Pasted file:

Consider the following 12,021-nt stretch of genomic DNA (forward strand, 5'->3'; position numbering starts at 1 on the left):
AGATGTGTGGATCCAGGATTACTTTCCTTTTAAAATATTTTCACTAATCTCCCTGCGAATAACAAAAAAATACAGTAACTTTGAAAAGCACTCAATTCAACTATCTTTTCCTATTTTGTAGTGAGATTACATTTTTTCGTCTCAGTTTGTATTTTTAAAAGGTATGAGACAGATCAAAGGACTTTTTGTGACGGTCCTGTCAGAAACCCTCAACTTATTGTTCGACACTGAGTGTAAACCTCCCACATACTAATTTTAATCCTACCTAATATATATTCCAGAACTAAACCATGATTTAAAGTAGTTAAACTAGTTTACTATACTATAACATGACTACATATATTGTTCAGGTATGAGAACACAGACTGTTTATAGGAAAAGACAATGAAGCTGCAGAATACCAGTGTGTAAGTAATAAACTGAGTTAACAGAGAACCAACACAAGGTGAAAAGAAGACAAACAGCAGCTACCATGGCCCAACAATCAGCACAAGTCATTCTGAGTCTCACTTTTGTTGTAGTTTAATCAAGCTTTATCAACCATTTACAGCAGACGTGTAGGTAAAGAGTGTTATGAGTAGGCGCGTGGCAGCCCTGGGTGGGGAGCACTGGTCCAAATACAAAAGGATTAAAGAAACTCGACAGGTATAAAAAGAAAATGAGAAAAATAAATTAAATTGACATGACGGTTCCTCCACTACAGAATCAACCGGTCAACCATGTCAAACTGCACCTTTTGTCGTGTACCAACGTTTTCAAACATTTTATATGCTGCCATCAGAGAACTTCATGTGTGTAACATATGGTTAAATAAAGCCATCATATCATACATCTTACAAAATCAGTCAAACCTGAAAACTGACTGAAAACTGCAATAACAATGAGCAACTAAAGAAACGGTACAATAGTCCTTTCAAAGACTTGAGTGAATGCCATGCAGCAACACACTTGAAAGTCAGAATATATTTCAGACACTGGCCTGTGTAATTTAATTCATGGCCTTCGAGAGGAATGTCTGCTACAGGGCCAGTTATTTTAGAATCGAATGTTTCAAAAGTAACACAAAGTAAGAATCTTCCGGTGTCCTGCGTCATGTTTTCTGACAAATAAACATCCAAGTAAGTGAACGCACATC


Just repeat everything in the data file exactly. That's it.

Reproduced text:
Consider the following 12,021-nt stretch of genomic DNA (forward strand, 5'->3'; position numbering starts at 1 on the left):
AGATGTGTGGATCCAGGATTACTTTCCTTTTAAAATATTTTCACTAATCTCCCTGCGAATAACAAAAAAATACAGTAACTTTGAAAAGCACTCAATTCAACTATCTTTTCCTATTTTGTAGTGAGATTACATTTTTTCGTCTCAGTTTGTATTTTTAAAAGGTATGAGACAGATCAAAGGACTTTTTGTGACGGTCCTGTCAGAAACCCTCAACTTATTGTTCGACACTGAGTGTAAACCTCCCACATACTAATTTTAATCCTACCTAATATATATTCCAGAACTAAACCATGATTTAAAGTAGTTAAACTAGTTTACTATACTATAACATGACTACATATATTGTTCAGGTATGAGAACACAGACTGTTTATAGGAAAAGACAATGAAGCTGCAGAATACCAGTGTGTAAGTAATAAACTGAGTTAACAGAGAACCAACACAAGGTGAAAAGAAGACAAACAGCAGCTACCATGGCCCAACAATCAGCACAAGTCATTCTGAGTCTCACTTTTGTTGTAGTTTAATCAAGCTTTATCAACCATTTACAGCAGACGTGTAGGTAAAGAGTGTTATGAGTAGGCGCGTGGCAGCCCTGGGTGGGGAGCACTGGTCCAAATACAAAAGGATTAAAGAAACTCGACAGGTATAAAAAGAAAATGAGAAAAATAAATTAAATTGACATGACGGTTCCTCCACTACAGAATCAACCGGTCAACCATGTCAAACTGCACCTTTTGTCGTGTACCAACGTTTTCAAACATTTTATATGCTGCCATCAGAGAACTTCATGTGTGTAACATATGGTTAAATAAAGCCATCATATCATACATCTTACAAAATCAGTCAAACCTGAAAACTGACTGAAAACTGCAATAACAATGAGCAACTAAAGAAACGGTACAATAGTCCTTTCAAAGACTTGAGTGAATGCCATGCAGCAACACACTTGAAAGTCAGAATATATTTCAGACACTGGCCTGTGTAATTTAATTCATGGCCTTCGAGAGGAATGTCTGCTACAGGGCCAGTTATTTTAGAATCGAATGTTTCAAAAGTAACACAAAGTAAGAATCTTCCGGTGTCCTGCGTCATGTTTTCTGACAAATAAACATCCAAGTAAGTGAACGCACATC